- to undergo decomposition; decay.
- to deteriorate, disintegrate, fall, or become weak due to decay (often followed by away, from, off, etc.).
- to languish, as in confinement.
- to become morally corrupt or offensive.
- to cause to rot: Dampness rots wood.
- to cause moral decay in; cause to become morally corrupt.
- to ret (flax, hemp, etc.).
- the process of rotting.
- the state of being rotten; decay; putrefaction: the rot of an old house.
- rotting or rotten matter: the rot and waste of a swamp.
- moral or social decay or corruption.
- Pathology. any disease characterized by decay.
- Plant Pathology.
- any of various forms of decay produced by fungi or bacteria.
- any disease so characterized.
- Veterinary Pathology. a bacterial infection of sheep and cattle characterized by decay of the hoofs, caused by Fusobacterium necrophorum in cattle and Bacteroides nodosus in sheep.
- (used to express disagreement, distaste, or disgust.)
Origin of rot
Synonyms for rotSee more synonyms for on Thesaurus.com
Antonyms for rot
Examples from the Web for rotting
Contemporary Examples of rotting
The beds were crammed together, and a man in the middle of the room had spots of flesh on his body that obviously were rotting.Putin’s Health Care Disaster
November 30, 2014
What does our desperation to get a nuclear deal at all costs say to the modern-day Iranian Solzhenitsyns rotting in Evin prison?Iran’s Horrific Human-Rights Record
Sen. Mark Kirk, Sen. Marco Rubio
November 7, 2014
Savulchik thinks he was lucky to be at the hospital at all and not rotting in a field.Bitter Survivors and Caravans of Coffins from Ukraine’s “Eastern Boiler”
September 14, 2014
They were being carried out and the stench of their rotting flesh and bloated guts made it hard to examine them closely.Did Israel Execute Jihadists in Gaza?
September 7, 2014
The small family home is still intact but the stench of rotting flesh that comes from inside is overpowering.Who Is Behind Gaza's Mass Execution?
August 1, 2014
Historical Examples of rotting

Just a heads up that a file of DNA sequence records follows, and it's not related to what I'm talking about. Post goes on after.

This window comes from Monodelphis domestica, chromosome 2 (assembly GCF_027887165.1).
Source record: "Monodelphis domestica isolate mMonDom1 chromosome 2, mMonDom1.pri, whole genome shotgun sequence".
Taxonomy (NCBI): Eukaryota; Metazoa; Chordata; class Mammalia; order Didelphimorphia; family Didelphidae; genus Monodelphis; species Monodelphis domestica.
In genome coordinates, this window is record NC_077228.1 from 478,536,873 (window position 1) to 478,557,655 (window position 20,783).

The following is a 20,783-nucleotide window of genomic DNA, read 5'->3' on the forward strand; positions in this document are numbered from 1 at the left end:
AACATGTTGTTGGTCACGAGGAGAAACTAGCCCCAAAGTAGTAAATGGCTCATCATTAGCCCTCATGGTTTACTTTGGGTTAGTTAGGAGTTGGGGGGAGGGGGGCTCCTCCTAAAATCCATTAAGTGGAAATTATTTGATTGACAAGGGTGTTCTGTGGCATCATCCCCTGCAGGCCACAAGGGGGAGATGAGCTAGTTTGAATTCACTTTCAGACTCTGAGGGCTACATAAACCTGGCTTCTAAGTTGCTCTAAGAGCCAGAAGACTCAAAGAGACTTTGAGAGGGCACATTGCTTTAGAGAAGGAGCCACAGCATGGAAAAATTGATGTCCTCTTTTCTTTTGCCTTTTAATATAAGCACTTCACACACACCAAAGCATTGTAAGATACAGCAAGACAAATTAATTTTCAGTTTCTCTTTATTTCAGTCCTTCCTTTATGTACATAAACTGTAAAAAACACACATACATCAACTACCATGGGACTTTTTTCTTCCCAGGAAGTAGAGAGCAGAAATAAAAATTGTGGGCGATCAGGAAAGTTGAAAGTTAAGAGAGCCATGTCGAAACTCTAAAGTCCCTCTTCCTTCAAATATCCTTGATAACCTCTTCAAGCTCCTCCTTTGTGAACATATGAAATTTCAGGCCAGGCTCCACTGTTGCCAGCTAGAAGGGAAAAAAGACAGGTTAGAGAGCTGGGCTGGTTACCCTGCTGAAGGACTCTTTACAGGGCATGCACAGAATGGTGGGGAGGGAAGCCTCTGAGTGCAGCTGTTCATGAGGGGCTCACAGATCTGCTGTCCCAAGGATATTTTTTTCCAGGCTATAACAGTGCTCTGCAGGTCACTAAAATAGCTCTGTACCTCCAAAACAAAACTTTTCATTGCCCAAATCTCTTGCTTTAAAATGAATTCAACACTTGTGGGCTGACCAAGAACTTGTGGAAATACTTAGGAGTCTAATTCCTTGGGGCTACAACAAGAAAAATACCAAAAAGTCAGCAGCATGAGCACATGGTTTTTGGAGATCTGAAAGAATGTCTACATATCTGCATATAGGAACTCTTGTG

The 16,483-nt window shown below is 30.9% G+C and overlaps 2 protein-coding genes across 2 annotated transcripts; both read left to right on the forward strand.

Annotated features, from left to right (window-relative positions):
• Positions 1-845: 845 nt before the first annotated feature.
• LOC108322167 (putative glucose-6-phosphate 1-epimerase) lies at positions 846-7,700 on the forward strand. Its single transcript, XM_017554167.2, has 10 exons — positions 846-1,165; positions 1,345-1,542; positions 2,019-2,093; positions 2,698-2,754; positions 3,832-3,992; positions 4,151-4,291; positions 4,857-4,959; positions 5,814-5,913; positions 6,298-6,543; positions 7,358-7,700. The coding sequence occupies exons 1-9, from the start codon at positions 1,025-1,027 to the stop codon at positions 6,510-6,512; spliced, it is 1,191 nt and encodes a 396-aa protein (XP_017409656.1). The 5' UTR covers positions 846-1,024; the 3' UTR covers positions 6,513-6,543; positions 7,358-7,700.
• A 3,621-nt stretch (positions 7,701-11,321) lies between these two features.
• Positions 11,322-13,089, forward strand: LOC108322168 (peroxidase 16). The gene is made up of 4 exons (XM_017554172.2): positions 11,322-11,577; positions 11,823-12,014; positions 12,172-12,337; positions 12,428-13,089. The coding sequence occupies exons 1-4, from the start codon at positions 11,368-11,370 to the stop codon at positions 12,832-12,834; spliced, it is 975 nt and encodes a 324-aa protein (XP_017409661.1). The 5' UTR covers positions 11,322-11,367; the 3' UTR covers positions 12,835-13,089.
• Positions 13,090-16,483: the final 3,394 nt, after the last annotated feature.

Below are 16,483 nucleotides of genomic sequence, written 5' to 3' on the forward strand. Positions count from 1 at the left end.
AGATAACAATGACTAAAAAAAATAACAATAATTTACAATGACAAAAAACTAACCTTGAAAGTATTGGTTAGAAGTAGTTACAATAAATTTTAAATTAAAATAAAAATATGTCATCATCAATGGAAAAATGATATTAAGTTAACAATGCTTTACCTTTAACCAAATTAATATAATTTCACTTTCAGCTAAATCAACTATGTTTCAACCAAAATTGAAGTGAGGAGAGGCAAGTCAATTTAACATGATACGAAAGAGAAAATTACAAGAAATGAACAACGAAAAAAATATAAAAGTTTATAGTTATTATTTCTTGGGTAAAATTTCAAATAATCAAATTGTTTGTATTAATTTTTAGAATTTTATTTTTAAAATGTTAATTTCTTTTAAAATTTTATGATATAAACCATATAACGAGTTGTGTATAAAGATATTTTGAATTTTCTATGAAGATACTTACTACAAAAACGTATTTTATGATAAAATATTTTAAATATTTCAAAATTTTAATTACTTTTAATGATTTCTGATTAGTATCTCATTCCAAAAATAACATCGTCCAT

Some reckon it incorruptible; and if it be not, it is at least a great many years in rotting.The History of Louisiana
Le Page Du Pratz
The woodwork down below was rotting, and covered with filth.The Fat and the Thin
All the tints had turned dirty grey in this cupboard, rotting with dust and damp.Therese Raquin
Gather at the full of the Moone for keeping, gather dry for feare of rotting.A New Orchard And Garden
The hill was covered with mushrooms, which were rotting unregarded.Ireland as It Is
Robert John Buckley (AKA R.J.B.)
- to decay or cause to decay as a result of bacterial or fungal action
- (intr ; usually foll by off or away) to fall or crumble (off) or break (away), as from natural decay, corrosive action, or long use
- (intr) to become weak, debilitated, or depressed through inertia, confinement, etc; languishrotting in prison
- to become or cause to become morally corrupt or degenerate
- (tr) textiles another word for ret
- the process of rotting or the state of being rotten
- something decomposed, disintegrated, or degenerateRelated adjective: putrid
- short for dry rot
- pathol any putrefactive decomposition of tissues
- a condition in plants characterized by breakdown and decay of tissues, caused by bacteria, fungi, etc
- vet science a contagious fungal disease of the feet of sheep characterized by inflammation, swelling, a foul-smelling discharge, and lameness
- (also interjection) nonsense; rubbish
Word Origin for rot
- rotation (of a mathematical function)
Word Origin and History for rotting
Old English rotian "to decay, putrefy," from Proto-Germanic *rutjan (cf. Old Saxon roton, Old Norse rotna, Old Frisian rotia, Middle Dutch roten, Dutch rotten, Old High German rozzen "to rot," German rößen "to steep flax"), from stem *rut-. Related: Rotted; rotting.
early 14c., from rot (v.) or of Scandinavian origin (cf. Icelandic rot, Swedish röta, Danish røde "decay, putrefaction"), from the root of the verb. Slang noun sense of "rubbish, trash" is from 1848.
- To undergo decomposition, especially organic decomposition; decay.
- Any of several plant diseases characterized by the breakdown of tissue and caused by various bacteria or fungi.